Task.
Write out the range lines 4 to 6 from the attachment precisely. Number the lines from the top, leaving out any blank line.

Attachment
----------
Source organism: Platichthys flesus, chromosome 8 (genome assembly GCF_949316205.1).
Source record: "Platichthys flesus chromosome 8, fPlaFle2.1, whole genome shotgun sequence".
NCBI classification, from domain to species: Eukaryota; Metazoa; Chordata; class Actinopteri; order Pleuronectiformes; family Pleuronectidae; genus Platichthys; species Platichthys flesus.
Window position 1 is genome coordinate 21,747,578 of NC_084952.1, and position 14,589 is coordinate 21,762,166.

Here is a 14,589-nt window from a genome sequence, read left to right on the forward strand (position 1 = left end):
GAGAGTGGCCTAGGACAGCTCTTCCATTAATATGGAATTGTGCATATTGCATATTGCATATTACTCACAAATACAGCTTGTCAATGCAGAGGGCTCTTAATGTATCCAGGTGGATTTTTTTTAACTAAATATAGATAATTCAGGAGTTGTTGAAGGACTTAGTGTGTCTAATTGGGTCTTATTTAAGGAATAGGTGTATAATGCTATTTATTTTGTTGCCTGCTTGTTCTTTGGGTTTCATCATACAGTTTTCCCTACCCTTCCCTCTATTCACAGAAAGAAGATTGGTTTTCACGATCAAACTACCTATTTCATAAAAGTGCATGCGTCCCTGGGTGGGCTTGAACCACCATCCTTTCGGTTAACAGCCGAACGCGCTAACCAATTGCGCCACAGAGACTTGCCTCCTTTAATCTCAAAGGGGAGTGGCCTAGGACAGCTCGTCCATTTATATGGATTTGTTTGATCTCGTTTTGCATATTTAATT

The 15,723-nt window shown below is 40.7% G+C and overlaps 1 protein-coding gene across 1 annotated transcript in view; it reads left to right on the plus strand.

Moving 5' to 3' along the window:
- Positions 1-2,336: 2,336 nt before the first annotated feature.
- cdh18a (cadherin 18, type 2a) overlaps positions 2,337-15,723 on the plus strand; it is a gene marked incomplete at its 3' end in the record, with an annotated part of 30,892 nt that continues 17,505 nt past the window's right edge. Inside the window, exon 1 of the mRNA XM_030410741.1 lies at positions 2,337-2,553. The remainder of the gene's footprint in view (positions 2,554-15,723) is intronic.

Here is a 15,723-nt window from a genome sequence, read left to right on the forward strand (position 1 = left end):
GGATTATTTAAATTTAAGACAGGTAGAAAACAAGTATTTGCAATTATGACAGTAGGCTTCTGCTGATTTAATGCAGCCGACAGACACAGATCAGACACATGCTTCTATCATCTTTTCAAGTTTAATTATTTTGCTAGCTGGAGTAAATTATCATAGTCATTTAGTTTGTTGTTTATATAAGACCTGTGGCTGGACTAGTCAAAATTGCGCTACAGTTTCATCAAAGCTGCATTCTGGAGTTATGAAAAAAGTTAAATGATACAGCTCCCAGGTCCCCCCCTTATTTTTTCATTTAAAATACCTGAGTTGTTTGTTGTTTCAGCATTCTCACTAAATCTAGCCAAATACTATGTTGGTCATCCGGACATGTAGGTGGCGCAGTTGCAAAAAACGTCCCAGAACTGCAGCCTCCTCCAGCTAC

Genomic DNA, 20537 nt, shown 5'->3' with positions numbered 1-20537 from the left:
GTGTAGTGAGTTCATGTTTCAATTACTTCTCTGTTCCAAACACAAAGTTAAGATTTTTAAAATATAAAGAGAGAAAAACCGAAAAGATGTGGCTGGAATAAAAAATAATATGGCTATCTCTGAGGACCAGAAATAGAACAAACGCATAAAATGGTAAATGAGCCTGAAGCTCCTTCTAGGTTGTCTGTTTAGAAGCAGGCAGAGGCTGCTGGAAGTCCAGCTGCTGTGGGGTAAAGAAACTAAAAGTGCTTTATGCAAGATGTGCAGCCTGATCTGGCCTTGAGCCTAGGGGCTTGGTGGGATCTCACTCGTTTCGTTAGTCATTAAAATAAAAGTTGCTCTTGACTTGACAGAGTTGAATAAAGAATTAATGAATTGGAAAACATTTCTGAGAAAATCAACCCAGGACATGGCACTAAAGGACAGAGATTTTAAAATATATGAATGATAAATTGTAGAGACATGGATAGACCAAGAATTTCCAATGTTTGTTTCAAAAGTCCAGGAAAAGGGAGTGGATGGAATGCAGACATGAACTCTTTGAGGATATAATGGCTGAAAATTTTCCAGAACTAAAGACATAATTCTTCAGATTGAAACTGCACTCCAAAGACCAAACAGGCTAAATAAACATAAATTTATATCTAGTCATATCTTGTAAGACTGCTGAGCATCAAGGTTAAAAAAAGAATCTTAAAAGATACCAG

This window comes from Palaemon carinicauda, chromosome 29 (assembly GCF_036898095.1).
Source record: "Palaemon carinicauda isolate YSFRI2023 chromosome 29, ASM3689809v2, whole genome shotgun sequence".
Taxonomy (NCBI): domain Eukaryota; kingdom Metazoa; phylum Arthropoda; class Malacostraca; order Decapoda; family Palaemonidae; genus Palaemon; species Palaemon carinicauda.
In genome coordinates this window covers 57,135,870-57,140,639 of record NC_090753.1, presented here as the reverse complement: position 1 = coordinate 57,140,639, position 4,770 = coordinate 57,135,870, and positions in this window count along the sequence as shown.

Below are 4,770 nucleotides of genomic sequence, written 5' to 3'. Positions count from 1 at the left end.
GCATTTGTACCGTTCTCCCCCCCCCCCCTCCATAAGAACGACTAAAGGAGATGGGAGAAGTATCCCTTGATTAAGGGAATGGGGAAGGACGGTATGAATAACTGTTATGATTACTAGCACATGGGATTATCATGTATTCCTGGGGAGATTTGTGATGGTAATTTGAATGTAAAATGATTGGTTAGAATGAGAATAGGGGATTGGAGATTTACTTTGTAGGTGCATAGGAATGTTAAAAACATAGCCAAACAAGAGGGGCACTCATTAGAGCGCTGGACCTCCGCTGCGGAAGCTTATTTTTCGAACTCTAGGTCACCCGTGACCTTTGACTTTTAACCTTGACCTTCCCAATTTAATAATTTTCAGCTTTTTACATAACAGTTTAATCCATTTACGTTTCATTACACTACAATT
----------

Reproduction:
Window position 1 is genome coordinate 21,747,578 of NC_084952.1, and position 14,589 is coordinate 21,762,166.

Here is a 14,589-nt window from a genome sequence, read left to right on the forward strand (position 1 = left end):
GAGAGTGGCCTAGGACAGCTCTTCCATTAATATGGAATTGTGCATATTGCATATTGCATATTACTCACAAATACAGCTTGTCAATGCAGAGGGCTCTTAATGTATCCAGGTGGATTTTTTTTAACTAAATATAGATAATTCAGGAGTTGTTGAAGGACTTAGTGTGTCTAATTGGGTCTTATTTAAGGAATAGGTGTATAATGCTATTTATTTTGTTGCCTGCTTGTTCTTTGGGTTTCATCATACAGTTTTCCCTACCCTTCCCTCTATTCACAGAAAGAAGATTGGTTTTCACGATCAAACTACCTATTTCATAAAAGTGCATGCGTCCCTGGGTGGGCTTGAACCACCATCCTTTCGGTTAACAGCCGAACGCGCTAACCAATTGCGCCACAGAGACTTGCCTCCTTTAATCTCAAAGGGGAGTGGCCTAGGACAGCTCGTCCATTTATATGGATTTGTTTGATCTCGTTTTGCATATTTAATT